German industry-wide pension fund Metallrente has lowered the interest it will grant on members’ assets in the insurance part of its multi-employer plan.
Members in the metal and electrical industry scheme’s insurance-based plans with the highest guarantees have been granted an uplift of 3.45%, down from 3.65% last year.
Average annualised performance of the Metallrente Pensionsfonds since inception in 2002 fell slightly last year to 5.2%, compared to 5.9% in 2016 when the figure was last reported.
The Pensionsfonds is one of the products offered by Metallrente for companies to implement an occupational pension.
Interest among employers in the Pensionsfonds structure has increased in the wake of the introduction of the Betriebsrentenstärkungsgesetz (BRSG) reforms, which took effect at the start of last year and brought some changes to subsidies for smaller companies setting up pension plans.
“The BRSG has given an unexpected boost to the subject,” said Heribert Karch, managing director of Metallrente.
Additional tax advantages are granted for pension plans set up for lower earners, while employers have to pass on savings made from employees transferring part of their wages into pension plans.
With 72,000 new members joining last year, Metallrente said it had achieved a “true surprise record”, as this marked an increase of almost 50% compared to 2017.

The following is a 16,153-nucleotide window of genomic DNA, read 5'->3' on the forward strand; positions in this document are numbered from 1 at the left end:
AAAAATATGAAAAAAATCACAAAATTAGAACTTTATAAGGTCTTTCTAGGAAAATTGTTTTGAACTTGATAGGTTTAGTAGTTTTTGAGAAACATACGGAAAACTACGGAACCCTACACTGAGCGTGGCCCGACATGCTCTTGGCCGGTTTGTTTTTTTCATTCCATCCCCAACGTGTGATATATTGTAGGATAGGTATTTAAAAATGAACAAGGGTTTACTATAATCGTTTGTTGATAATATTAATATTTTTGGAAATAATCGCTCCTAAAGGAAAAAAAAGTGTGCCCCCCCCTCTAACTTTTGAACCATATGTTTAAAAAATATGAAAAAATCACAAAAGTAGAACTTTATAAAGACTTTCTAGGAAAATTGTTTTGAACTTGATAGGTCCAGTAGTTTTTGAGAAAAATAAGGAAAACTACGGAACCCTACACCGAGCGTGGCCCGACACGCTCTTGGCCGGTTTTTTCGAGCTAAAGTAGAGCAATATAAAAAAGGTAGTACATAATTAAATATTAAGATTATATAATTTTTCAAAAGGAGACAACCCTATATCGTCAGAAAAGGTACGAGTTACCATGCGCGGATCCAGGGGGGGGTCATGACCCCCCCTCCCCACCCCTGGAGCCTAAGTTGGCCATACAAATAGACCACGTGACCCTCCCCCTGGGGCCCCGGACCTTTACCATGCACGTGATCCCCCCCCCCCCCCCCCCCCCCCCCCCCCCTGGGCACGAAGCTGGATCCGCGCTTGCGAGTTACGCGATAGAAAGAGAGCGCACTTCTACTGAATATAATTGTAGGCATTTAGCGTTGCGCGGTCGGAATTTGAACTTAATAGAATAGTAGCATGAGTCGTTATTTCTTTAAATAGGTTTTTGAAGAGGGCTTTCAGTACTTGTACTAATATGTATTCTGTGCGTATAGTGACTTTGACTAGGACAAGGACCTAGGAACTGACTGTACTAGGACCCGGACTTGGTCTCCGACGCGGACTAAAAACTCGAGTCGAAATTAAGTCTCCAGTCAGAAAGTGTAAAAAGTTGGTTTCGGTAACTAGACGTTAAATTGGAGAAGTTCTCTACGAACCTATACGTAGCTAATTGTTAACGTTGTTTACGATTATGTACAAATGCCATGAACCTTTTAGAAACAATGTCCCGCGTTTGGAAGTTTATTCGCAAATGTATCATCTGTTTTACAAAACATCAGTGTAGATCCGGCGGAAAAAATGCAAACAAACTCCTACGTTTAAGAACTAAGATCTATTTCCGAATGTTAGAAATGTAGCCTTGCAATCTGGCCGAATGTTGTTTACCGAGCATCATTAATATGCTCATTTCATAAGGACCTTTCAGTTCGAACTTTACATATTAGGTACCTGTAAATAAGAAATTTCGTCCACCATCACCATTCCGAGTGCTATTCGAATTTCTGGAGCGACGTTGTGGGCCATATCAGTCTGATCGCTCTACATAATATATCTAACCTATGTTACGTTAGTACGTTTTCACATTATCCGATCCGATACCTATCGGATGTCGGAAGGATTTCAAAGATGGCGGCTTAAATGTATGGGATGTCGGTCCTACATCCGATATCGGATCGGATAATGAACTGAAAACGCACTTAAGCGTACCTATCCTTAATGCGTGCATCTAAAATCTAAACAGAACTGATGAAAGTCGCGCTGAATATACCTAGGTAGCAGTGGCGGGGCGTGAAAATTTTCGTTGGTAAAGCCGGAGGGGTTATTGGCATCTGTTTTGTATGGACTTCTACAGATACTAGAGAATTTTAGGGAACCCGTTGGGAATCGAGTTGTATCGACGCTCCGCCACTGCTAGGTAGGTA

The provider said products with lower guarantees and higher exposure to return-seeking assets were chosen more frequently now as they were “more attractive than classic guarantees”.
Social partner co-operation yet to take off
Another feature of the BRSG law – which is so far still unused – is the ability for employers and employees to jointly negotiate the creation of new industry-wide pension funds.
So far, Metallrente is one of the few occupational pension plans to have been set up as a result of co-operation between employers and employees.
“Our results show that pension plans set up by social partners are seen as very trustworthy,” said Karch.
He argued that collective pension funds set up by the social partners were the best form of retirement saving for solidarity between cohorts, as well as being “the most effective form”.
Karch – who is also chairman of the German pension fund association aba – also called on politicians to do away with inequalities relating to taxes and social contributions that were still in force for some forms of occupational pension savings.